I’m winding down my tenth year of providing municipal council reports for CBC Cape Breton’s Information Morning, and I may have hit a first – amazing the host.

Sitting in for Steve Sutherland last week, Information Morning news anchor Yvonne LeBlanc-Smith sounded incredulous as she asked how Richmond Municipal Council could put in three years of work on a $6.6 million county-wide tourism strategy, only to vote to walk away from it.

How, indeed?

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I could trace the trajectory from last May’s 6-1 council vote that launched spending and tender calls on the project to last week’s 3-1 vote to withdraw from the contract struck with the federal Atlantic Canada Opportunities Agency (ACOA) and the provincial government.

Or I could let the players themselves speak to the issue, especially since their commentary wouldn’t even begin to fit in the story I wrote about it for last week’s edition of The Reporter.

To wit:

“Hopefully we will have tenders out very shortly and will be able to move before the summer on some of these contracts.” – Richmond’s Chief Administrative Officer at the time, Warren Olsen, shortly after the May 2, 2016 council meeting that saw the tourism spending approval.

“I think we need to be very careful.” – Warden Brian Marchand on December 5, 2016, shortly after council voted to defer discussions on the tourism strategy until it was able to hold follow-up meetings with ACOA and the provincial government.

“We are concerned that delays in the project will cause us to miss this wonderful opportunity to build a tourism industry in Richmond County.” – Gordon Kerr, tourism committee chair for the St. Peter’s Economic Development Organization (SPEDO), addressing the same December council meeting.

“We’re talking about leaving $4.4 million on the table in external funding, and it might take a long time to get that again. Having said that, when you look at our financial situation, we need to be diligent in what we do.” – Isle Madame councillor Alvin Martell, who spoke during a January 23 council session in Arichat which included an update on the tourism project that suggested several tenders had come in over budget.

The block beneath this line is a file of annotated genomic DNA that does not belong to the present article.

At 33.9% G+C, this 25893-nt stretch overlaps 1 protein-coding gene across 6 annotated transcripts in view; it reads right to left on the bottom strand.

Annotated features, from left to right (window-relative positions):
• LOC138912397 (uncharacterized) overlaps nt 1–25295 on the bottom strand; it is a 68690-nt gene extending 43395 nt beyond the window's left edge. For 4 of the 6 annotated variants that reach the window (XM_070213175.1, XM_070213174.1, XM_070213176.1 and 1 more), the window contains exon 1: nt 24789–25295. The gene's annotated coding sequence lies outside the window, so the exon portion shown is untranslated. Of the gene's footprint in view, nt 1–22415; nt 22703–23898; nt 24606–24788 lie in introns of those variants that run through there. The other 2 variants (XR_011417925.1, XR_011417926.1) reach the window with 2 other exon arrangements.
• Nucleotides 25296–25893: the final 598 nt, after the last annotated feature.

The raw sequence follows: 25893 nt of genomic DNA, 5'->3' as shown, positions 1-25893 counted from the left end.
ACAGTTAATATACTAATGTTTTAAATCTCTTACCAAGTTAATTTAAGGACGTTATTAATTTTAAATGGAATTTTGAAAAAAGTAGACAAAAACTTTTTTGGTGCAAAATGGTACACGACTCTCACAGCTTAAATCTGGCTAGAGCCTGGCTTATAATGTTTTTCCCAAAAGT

“They seemed to be completely for tourism and saw it as a great source of economic development, and they said all the right words, so I hope they follow through.” – Acting SPEDO tourism committee chair Sherry MacLeod, following a March 11 meeting in Arichat that also included Marchand, Cape Breton-Richmond MLA Michel Samson, and the county’s interim Chief Administrative Officer (CAO), Maris Freimanis.

“What we found in some of the business plans – and in the lack of business plans, in some cases – is that there was absolutely no sustainability in certain portions of the [strategy].” – Freimanis, at the March 27 council meeting, shortly before the 3-1 vote to withdraw from the current tourism plan.

“What we got was a 53-page document and a 130-page document – there’s been nothing done. What’s being proposed by this council is that we don’t want to spend money on consultants and big reports – we want to get forms into ACOA and we want to get money spent.” – Marchand, on March 27.

“It’s a tough decision, and I have wavered on this since I brought myself up to speed on it, and I’ve had lots of conversations with people. At the end of the day, the one thing for me is that I’ve had many people tell me that they would like to see the project move forward, but not at the expense of having to raise taxes. And if that’s our only option, then that’s the part that sticks with me the most.” – Deputy Warden and first-term councillor Jason MacLean, speaking at the March 27 council meeting

“Why do we have to send all the money back to Vancouver, Calgary, Montreal and Halifax? I’m not sure what the rationale is.” – SPEDO chair and former councillor Clair Rankin, on March 27.

“I’ve been on this project for many years now, and to see it stroked off with the stroke of a pen in a matter of minutes is just purely a disgrace.” – SPEDO member and Richmond County business owner Colin MacDougall, on March 27.

“If you don’t want to support this, that’s fine – we’re coming back… and we’ll be counting on you to provide some leadership. And I will be meeting with you guys to make sure that it moves forward.” – SPEDO tourism consultant Denise Martell, near the end of the March 27 meeting.

And the final word goes to the warden: “I think everybody, instead of nailing us, should work with us – that’s all I’m asking.”

They’ve all said their piece; let the new tourism negotiations begin.